Wednesday, July 26, 2017

"Even more disturbing, said Lisa, was the environment of sheer terror that the drones created in small Afghan communities"

in more traditional scenarios, planes fly overhead only to drop ordinance. But armed drones can circle overhead for many hours, leaving the people below in constant fear for their lives. She compared the endless circling to walking through town while carrying large machine guns, pointing them at people randomly. It felt to her like a terrorist tactic.

She also said that she'd signed up for the military to work for her country, not for corporations. A big part of the push for drones is coming from military contractors like Raytheon, which stand to profit from the adoption of their machines. Lisa said it became obvious to her while in the military that corporate interests were guiding military decisions.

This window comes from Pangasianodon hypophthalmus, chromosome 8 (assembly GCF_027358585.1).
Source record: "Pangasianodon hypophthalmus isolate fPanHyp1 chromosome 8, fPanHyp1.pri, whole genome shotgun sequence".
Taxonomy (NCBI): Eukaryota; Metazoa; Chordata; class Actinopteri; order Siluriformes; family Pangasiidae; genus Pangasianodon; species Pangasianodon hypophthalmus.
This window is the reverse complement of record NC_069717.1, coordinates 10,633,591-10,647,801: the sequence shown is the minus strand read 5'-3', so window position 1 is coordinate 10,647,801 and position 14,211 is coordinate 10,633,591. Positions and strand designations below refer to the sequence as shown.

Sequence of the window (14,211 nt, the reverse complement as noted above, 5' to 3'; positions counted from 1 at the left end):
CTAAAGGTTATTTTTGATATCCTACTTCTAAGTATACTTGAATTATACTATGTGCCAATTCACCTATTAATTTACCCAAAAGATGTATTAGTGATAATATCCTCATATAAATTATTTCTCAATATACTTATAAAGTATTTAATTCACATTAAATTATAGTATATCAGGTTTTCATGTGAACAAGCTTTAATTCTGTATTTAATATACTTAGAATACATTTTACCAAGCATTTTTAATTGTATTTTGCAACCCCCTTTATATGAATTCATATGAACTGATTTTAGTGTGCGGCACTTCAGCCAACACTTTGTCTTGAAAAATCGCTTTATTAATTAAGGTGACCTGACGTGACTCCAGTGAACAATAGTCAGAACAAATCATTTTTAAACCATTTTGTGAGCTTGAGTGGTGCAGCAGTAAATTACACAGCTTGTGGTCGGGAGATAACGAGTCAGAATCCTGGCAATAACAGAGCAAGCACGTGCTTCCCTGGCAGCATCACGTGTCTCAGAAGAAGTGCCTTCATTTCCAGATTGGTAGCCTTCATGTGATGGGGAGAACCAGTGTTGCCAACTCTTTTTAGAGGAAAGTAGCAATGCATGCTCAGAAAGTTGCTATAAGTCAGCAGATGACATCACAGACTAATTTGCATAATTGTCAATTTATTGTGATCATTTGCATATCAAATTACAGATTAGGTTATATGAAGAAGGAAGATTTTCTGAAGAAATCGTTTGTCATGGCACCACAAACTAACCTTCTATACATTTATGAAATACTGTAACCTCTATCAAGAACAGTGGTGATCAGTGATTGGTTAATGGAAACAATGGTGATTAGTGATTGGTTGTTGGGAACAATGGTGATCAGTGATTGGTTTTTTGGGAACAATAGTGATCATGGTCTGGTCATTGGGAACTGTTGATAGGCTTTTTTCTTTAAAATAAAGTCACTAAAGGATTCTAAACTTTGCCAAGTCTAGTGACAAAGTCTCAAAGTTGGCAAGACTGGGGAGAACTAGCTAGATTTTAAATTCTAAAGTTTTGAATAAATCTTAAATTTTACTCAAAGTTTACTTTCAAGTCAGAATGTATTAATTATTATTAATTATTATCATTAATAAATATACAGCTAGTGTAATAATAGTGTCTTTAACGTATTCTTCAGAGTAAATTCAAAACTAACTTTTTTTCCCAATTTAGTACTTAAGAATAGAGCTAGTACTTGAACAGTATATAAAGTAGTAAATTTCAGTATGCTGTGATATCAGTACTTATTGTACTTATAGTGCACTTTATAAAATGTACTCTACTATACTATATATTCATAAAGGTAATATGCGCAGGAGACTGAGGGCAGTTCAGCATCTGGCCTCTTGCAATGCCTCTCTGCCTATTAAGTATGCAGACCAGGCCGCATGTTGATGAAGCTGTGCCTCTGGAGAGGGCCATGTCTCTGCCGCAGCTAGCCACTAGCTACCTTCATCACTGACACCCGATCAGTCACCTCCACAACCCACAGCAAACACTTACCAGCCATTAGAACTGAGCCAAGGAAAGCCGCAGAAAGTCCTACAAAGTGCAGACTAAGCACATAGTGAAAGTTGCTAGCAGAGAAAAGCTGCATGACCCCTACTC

When she left the military, Lisa got two commendations for her work. One said that she'd affected the lives of more than 100,000 Afghanis with her work, and the other said she'd killed hundreds.